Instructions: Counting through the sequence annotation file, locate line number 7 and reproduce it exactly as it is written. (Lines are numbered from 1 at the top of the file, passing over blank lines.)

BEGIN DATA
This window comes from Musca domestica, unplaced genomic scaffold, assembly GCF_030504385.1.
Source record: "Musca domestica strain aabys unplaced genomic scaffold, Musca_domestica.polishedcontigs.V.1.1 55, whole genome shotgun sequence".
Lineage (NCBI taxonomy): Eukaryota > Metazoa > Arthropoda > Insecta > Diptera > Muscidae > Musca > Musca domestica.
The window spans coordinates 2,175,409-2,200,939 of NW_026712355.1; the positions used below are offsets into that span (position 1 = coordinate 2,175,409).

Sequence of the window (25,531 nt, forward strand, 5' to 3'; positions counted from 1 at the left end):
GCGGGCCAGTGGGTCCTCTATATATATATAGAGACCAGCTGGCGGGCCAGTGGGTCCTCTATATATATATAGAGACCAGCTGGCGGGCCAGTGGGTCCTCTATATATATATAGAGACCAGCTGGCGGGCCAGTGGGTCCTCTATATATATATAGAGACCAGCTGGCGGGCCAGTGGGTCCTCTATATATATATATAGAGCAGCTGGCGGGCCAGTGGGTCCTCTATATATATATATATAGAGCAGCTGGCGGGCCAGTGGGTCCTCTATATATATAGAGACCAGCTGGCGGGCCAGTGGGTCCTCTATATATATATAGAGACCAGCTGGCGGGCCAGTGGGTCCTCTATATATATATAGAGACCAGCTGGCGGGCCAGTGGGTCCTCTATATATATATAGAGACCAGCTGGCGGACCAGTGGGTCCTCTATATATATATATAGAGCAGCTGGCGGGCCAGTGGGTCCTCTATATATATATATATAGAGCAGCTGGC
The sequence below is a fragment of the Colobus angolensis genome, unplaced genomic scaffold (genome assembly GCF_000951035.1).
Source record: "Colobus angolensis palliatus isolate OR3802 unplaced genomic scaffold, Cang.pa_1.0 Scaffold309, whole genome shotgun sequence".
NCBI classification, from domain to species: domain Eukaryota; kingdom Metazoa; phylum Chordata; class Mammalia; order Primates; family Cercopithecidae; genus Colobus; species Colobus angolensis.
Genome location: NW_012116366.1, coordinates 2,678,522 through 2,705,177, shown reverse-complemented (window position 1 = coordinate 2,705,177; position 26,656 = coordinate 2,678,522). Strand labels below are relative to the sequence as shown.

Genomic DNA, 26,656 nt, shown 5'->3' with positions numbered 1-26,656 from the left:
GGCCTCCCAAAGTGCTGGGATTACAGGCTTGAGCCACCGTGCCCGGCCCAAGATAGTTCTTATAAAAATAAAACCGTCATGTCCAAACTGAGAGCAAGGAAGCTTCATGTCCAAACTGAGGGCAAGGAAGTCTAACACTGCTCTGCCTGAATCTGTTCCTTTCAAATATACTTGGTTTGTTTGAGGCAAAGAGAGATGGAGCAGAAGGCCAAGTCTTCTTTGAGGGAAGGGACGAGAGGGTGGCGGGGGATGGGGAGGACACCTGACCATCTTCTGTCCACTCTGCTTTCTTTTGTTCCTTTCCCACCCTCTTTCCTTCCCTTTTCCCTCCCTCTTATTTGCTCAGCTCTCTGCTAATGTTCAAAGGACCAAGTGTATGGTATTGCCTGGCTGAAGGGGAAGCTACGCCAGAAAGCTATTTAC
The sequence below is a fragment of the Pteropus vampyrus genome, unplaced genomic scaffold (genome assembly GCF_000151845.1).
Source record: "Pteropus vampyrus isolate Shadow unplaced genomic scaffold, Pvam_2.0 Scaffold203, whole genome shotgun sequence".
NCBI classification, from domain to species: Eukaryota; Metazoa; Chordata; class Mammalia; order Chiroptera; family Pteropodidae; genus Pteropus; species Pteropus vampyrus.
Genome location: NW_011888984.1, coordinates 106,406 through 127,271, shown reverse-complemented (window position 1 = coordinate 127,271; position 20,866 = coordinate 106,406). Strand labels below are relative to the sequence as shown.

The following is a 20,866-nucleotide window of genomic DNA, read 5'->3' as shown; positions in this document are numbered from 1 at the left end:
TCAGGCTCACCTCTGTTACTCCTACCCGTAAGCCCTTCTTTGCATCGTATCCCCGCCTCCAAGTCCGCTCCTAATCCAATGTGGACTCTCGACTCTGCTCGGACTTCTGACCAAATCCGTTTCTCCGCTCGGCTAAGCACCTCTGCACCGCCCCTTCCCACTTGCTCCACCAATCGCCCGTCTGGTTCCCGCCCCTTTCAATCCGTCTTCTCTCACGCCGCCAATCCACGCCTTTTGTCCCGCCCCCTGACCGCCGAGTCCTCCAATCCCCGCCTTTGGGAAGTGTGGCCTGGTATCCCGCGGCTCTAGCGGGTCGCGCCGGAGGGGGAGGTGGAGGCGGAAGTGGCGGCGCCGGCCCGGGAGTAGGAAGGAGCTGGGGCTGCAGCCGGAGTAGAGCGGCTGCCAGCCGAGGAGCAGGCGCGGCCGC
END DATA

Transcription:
The sequence below is a fragment of the Colobus angolensis genome, unplaced genomic scaffold (genome assembly GCF_000951035.1).